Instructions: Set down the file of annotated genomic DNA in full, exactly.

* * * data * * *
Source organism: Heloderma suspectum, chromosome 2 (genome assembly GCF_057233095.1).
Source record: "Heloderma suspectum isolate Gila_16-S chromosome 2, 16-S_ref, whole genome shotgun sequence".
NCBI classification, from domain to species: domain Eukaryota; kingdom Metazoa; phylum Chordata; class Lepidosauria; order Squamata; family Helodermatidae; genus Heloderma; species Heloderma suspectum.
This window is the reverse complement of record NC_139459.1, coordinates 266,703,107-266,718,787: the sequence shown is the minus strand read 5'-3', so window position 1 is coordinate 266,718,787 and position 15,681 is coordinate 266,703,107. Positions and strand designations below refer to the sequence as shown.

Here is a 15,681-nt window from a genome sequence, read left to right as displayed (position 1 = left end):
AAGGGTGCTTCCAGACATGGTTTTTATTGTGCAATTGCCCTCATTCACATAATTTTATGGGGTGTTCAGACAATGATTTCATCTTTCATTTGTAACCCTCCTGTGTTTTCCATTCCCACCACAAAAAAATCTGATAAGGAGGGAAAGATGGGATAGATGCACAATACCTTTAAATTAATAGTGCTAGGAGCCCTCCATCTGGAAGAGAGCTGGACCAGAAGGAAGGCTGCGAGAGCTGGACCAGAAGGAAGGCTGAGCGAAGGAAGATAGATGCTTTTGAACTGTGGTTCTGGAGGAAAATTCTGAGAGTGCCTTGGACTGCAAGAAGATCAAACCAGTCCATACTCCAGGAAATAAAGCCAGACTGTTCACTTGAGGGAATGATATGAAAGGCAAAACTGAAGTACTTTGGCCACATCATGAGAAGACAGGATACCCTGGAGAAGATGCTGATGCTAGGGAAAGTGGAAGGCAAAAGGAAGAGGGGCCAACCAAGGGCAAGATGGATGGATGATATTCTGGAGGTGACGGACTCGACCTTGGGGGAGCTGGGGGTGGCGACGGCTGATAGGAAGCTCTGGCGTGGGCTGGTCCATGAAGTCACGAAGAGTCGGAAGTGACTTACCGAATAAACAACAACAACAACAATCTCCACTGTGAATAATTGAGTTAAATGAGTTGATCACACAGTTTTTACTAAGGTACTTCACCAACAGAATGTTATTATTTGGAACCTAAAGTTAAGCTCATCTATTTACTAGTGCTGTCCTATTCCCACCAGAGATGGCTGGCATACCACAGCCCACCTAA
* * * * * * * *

Source organism: Heloderma suspectum, chromosome 2 (genome assembly GCF_057233095.1).
Source record: "Heloderma suspectum isolate Gila_16-S chromosome 2, 16-S_ref, whole genome shotgun sequence".
NCBI classification, from domain to species: domain Eukaryota; kingdom Metazoa; phylum Chordata; class Lepidosauria; order Squamata; family Helodermatidae; genus Heloderma; species Heloderma suspectum.
This window is the reverse complement of record NC_139459.1, coordinates 266,703,107-266,718,787: the sequence shown is the minus strand read 5'-3', so window position 1 is coordinate 266,718,787 and position 15,681 is coordinate 266,703,107. Positions and strand designations below refer to the sequence as shown.

Here is a 15,681-nt window from a genome sequence, read left to right as displayed (position 1 = left end):
AAGGGTGCTTCCAGACATGGTTTTTATTGTGCAATTGCCCTCATTCACATAATTTTATGGGGTGTTCAGACAATGATTTCATCTTTCATTTGTAACCCTCCTGTGTTTTCCATTCCCACCACAAAAAAATCTGATAAGGAGGGAAAGATGGGATAGATGCACAATACCTTTAAATTAATAGTGCTAGGAGCCCTCCATCTGGAAGAGAGCTGGACCAGAAGGAAGGCTGCGAGAGCTGGACCAGAAGGAAGGCTGAGCGAAGGAAGATAGATGCTTTTGAACTGTGGTTCTGGAGGAAAATTCTGAGAGTGCCTTGGACTGCAAGAAGATCAAACCAGTCCATACTCCAGGAAATAAAGCCAGACTGTTCACTTGAGGGAATGATATGAAAGGCAAAACTGAAGTACTTTGGCCACATCATGAGAAGACAGGATACCCTGGAGAAGATGCTGATGCTAGGGAAAGTGGAAGGCAAAAGGAAGAGGGGCCAACCAAGGGCAAGATGGATGGATGATATTCTGGAGGTGACGGACTCGACCTTGGGGGAGCTGGGGGTGGCGACGGCTGATAGGAAGCTCTGGCGTGGGCTGGTCCATGAAGTCACGAAGAGTCGGAAGTGACTTACCGAATAAACAACAACAACAACAATCTCCACTGTGAATAATTGAGTTAAATGAGTTGATCACACAGTTTTTACTAAGGTACTTCACCAACAGAATGTTATTATTTGGAACCTAAAGTTAAGCTCATCTATTTACTAGTGCTGTCCTATTCCCACCAGAGATGGCTGGCATACCACAGCCCACCTAA